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Press Release · February 13, 2004

State’s Poorest Families Fare Better Than Expected In Recent Economic Slump – But Remain Worse Off Than In Earlier Decades

SAN FRANCISCO, California, February 13, 2004 — California’s recent downturn has not hit poor residents nearly as hard as have recessions of the past – nor has it significantly increased poverty – according to a study released today by the Public Policy Institute of California (PPIC).

California’s poorest families saw their incomes drop from $15,950 to $15,500 between 2000 and 2002. This 3 percent drop is a fraction of the 20 percent decline they experienced during the 1989-93 recession. Additionally, the state’s poverty rate increased only slightly in the recent downturn, rising from 12 percent to 13 percent – down considerably from its 1993 peak of 18 percent. “When the economy sours, the poor are generally hit hardest. We’re seeing a relatively mild effect now because the current downturn is less severe than in the early 90s and recent job loss has included high-income industries,” says economist Deborah Reed, PPIC program director and author of the study, Recent Trends in Income and Poverty.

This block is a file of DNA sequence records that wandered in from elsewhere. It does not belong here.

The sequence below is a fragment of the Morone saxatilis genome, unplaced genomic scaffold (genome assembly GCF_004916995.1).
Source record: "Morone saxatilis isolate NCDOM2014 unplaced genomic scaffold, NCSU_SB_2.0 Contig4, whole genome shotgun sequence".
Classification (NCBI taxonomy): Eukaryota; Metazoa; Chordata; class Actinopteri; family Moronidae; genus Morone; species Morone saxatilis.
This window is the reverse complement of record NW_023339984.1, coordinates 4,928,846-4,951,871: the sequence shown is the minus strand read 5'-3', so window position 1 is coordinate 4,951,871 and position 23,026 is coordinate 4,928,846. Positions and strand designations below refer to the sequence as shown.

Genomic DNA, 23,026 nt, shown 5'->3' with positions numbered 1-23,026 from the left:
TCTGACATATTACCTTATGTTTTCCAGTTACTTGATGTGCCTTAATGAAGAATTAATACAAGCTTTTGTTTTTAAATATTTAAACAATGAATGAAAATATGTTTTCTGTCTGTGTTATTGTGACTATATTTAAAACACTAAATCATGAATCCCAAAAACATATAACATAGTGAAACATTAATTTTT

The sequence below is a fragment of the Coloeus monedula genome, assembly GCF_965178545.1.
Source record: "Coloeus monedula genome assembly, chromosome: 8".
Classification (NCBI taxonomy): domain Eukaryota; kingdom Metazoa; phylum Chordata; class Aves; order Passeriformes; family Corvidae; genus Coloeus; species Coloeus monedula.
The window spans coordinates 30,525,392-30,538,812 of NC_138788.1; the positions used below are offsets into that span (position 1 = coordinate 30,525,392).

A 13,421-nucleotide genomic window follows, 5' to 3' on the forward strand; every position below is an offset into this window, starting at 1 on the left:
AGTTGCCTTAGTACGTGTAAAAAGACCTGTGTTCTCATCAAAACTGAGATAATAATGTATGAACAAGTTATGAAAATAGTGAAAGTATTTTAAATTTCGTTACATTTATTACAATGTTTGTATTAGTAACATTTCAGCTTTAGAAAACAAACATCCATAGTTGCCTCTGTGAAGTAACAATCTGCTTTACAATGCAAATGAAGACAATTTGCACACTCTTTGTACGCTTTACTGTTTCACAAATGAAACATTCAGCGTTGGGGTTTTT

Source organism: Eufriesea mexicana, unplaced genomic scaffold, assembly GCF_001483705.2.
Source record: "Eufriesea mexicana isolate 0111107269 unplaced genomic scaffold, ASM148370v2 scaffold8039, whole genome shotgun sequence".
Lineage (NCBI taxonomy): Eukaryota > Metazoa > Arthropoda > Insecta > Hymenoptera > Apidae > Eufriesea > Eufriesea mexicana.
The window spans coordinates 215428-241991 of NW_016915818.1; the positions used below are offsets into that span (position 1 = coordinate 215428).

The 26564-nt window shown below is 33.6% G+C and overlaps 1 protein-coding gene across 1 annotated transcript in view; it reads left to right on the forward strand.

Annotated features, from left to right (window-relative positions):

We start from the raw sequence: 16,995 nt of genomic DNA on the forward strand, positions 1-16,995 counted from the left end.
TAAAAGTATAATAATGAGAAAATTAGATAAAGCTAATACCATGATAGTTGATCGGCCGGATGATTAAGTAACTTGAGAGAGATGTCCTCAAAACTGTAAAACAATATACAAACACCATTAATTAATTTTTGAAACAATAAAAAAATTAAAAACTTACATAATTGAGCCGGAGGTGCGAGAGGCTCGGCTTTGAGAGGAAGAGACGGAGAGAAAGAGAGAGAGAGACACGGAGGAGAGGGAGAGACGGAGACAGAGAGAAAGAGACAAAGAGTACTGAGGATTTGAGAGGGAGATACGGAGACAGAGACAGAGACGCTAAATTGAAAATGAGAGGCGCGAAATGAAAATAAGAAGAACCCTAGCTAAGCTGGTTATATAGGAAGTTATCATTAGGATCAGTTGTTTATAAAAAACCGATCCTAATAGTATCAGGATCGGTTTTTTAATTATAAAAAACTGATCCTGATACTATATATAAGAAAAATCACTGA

Despite this decline between 2000 and 2002, poorer families have made large gains in income over the past 10 years. Between 1993 and 2002, the proportion of Californians living in low-income families dropped from 40 percent to 33 percent – larger than the 35 percent to 30 percent drop that occurred in the rest of the nation. During the same period, the relatively severe income gap between rich and poor in the state also declined. The reason? During the latest boom, income for the poorest families grew by 32 percent, while income for the most affluent families increased by only 17 percent. Another reason is that during the most recent recession, incomes for the poorest and richest families declined at the same rate, whereas during the recession of the early 1990s, incomes at the bottom of the distribution fell more than those at the top.

Despite gains in income in the past decade, the financial circumstances of low-income families have not improved enough to fully make up for the tremendous increase in income inequality and poverty that occurred during the 1970s and 1980s. Although today’s poverty rate is lower than it was in the early 1990s, it remains higher than in 1977 when it was just under 10 percent.

The Public Policy Institute of California is a private, nonprofit organization dedicated to improving public policy in California through independent, objective, nonpartisan research on major economic, social, and political issues. The institute was established in 1994 with an endowment from William R. Hewlett.